Ask Yourself These 5 Questions to Guide Your Personal Brand

Mar 25, 2021

Just as a company’s brand sets the tone for how it is perceived in the market, a personal brand tells your story. It’s what you stand for, your values, goals, skills, and knowledge. Your personal brand is what sets you apart.

In the job market, it’s essential to set yourself apart in this way. Fortunately, your personal brand communicates your identity and value to potential employers. This can influence the decision to hire you! Your strengths, reputation, and unique traits show employers whether you will be the right fit for the position.

So how do you build a personal brand? What does that even mean? Here are some questions for you to think on to help you develop your personal brand.

1. Who Are You?

Before you put your persona out into the world, you need to know who you are. There are two types of people: first, those who hear that and think, “that’s easy!” and second, those who hear that and have no idea where to start. Hint: Most people fall into the second category.

To figure out who you are (or who you want to be), take an introspective look at yourself. Make an honest list of your personal strengths and weaknesses and what motivates you. Ask your family and friends how they would describe you.

YOU are your personal brand, no matter what position you are in currently. Aim to be as authentic as possible. Not only does this make it easier to manage your personal brand and the content you create, but you’ll leave a positive impact on others. Your reputation is a huge part of your personal brand.

2. What Do You Want To Be Known For?

It’s not unusual to struggle with finding your focus. A common problem is trying to be “all things to all people” and offer too much of yourself. The key is to focus on a niche that you excel in, and stick to that messaging. It will be easier to create on-brand content consistently and it will help others define you when speaking on your behalf.

Consider this exercise as a roadmap of where you want to go. Where do you want to be in five or 10 years? What do you want to be known for? If you can work backwards from that, you’ll have a plan as to what your niche should be.

Do understand that just like a corporate brand, your personal brand will change over time. As your career grows and you gain more experience, you’ll have an easier time keeping your focus and narrowing down your niche.

3. Who Are You Trying To Reach?

Consider why you want to put yourself out into the world. Is it to advance your career and reach recruiters? To reach industry thought leaders (and become one yourself)?

You have to define your audience before you start writing your story. Knowing who you are speaking to will guide your voice and the platforms you should use to reach your audience.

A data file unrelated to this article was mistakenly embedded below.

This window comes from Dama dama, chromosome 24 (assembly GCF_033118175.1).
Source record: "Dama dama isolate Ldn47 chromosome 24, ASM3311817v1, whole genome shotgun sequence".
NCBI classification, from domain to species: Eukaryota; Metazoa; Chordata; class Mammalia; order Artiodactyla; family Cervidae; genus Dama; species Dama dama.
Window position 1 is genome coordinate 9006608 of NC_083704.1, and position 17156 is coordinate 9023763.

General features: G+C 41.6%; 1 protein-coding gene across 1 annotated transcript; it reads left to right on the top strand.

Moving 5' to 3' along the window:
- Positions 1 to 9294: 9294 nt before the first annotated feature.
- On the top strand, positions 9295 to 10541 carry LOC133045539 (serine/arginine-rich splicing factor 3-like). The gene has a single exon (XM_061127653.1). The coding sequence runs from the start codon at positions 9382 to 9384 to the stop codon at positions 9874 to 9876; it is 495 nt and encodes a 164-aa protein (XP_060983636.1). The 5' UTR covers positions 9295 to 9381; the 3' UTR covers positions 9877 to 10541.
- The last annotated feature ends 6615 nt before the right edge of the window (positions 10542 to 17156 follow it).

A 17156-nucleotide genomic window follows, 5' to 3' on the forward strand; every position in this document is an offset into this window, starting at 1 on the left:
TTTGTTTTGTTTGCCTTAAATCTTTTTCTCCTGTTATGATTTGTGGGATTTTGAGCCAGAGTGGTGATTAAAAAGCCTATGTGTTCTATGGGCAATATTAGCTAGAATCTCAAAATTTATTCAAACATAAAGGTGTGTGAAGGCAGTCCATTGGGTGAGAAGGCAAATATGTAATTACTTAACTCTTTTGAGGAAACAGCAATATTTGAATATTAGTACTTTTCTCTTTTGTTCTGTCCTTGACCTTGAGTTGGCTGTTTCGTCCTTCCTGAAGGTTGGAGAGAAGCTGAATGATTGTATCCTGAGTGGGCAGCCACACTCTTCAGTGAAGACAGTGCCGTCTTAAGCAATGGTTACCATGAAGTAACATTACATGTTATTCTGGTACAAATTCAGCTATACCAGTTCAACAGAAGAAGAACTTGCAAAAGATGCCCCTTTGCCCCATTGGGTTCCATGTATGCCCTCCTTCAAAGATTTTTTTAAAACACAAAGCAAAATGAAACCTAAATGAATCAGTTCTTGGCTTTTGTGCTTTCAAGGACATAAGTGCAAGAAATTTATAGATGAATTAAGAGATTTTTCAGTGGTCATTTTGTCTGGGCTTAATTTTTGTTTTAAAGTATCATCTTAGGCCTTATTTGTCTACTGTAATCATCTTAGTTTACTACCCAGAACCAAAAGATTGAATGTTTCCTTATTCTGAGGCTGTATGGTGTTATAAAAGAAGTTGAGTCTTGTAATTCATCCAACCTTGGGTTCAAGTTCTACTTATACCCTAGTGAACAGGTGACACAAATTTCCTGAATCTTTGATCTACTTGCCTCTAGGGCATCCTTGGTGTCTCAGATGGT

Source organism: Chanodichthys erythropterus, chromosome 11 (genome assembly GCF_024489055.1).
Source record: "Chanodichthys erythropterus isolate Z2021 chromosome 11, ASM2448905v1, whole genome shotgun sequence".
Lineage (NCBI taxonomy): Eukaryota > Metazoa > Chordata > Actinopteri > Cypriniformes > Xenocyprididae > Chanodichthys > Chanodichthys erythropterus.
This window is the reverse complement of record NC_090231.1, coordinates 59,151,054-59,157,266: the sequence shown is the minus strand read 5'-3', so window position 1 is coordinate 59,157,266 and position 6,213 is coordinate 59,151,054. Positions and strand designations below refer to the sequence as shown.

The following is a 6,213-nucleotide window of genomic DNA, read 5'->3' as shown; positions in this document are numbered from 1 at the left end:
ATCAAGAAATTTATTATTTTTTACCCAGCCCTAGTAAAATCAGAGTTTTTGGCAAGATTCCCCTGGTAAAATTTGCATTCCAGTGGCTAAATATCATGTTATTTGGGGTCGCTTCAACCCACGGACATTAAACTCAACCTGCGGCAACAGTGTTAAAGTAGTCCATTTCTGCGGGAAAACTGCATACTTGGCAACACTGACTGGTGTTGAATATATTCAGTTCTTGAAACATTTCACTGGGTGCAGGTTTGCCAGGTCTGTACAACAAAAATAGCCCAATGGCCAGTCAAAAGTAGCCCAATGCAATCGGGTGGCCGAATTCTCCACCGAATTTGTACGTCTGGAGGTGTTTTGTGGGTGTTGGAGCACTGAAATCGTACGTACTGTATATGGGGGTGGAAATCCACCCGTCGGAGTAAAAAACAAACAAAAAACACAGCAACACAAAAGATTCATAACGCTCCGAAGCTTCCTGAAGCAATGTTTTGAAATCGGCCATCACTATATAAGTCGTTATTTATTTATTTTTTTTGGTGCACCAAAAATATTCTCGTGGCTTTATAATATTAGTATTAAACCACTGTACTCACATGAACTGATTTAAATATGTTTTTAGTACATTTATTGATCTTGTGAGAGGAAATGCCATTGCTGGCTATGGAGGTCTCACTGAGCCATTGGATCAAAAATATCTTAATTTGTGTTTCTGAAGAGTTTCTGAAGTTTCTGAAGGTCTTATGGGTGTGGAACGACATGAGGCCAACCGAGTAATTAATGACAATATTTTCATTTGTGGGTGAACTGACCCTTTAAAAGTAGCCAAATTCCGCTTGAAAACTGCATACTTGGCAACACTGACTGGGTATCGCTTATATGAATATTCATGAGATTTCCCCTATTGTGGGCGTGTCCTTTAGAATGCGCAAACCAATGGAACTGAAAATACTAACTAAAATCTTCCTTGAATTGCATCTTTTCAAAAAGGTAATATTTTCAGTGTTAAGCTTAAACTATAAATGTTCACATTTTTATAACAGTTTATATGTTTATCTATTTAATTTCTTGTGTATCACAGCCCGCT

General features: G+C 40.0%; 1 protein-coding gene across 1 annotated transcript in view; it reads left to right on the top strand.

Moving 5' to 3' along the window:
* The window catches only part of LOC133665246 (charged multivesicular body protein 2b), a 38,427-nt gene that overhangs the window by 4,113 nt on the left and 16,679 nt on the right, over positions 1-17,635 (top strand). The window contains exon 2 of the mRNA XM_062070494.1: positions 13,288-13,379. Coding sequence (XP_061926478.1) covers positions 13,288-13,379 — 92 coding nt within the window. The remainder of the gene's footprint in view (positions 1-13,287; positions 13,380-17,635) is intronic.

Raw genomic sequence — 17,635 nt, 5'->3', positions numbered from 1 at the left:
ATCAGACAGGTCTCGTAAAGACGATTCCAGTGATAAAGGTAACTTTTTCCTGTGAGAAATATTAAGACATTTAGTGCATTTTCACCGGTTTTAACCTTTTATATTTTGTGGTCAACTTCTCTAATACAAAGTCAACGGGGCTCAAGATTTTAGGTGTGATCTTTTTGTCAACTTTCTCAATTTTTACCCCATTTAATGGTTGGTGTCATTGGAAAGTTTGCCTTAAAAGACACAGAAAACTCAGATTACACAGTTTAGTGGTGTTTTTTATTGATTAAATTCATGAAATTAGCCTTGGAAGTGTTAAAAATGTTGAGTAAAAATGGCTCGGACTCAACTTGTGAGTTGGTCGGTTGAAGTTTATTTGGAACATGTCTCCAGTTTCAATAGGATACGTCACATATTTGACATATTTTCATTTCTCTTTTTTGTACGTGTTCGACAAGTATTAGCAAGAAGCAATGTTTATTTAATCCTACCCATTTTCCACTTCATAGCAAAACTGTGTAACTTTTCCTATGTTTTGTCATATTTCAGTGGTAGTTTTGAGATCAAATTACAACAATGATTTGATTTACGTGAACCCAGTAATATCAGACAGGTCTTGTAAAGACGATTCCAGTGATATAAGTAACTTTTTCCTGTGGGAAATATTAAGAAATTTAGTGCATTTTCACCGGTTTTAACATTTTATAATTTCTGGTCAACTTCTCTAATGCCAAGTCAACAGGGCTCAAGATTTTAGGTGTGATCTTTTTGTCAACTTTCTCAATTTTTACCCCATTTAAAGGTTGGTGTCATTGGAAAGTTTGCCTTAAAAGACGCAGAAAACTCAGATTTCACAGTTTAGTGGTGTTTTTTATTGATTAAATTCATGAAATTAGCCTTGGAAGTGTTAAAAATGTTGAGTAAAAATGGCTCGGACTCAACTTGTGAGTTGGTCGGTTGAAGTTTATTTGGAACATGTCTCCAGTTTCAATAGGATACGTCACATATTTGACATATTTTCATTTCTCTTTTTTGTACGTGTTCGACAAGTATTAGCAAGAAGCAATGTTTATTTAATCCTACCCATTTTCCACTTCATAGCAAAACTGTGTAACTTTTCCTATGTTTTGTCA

4. Where Will You Reach Your Audience?

Once you know your audience, you need to decide how to reach them. For business dealings, job opportunities, and professional development, there’s nowhere like LinkedIn. You can participate in groups, share content to your own page, and ask for (and give!) recommendations. Tip: Make sure your profile is packed with industry keywords so that you can get found by recruiters and thought leaders.

While LinkedIn is your best outlet to promote yourself, your personal brand is made up of your entire presence–online and in real life. If you have other social media accounts, make sure you follow through with your branding or create privacy settings to ensure that you’re limiting your audience. You also should be aware of your personal presence when networking and interviewing. Something as simple as using a specific color in your resume and even in your wardrobe can help make you memorable.

5. What’s Your Story?

Now that you know who you are, what you want to be known for, who your audience is, and where to reach them, you need to craft your story. You need to create a narrative around your brand that your audience can engage with and follow. Basically, personal branding is the story people tell about you when you’re not in the room. So make sure you take control over that narrative!

The best place to start is to draft an elevator pitch–a 60-second mini-story with a sharp focus on a few key points. This will be very useful for networking, and can be the basis for any content you put out into the world. Remember, you want to be authentic in your brand, and what better way to do so than to stay true to your real life.

Your content should be consistent and relevant, but you can mix up how you present that content. Try posting video clips instead of just written posts sometimes. Apply to present at a conference or join a roundtable discussion. Anything that you can do to put yourself out there is a continuation of your brand.

Written by: Sarah Perlman

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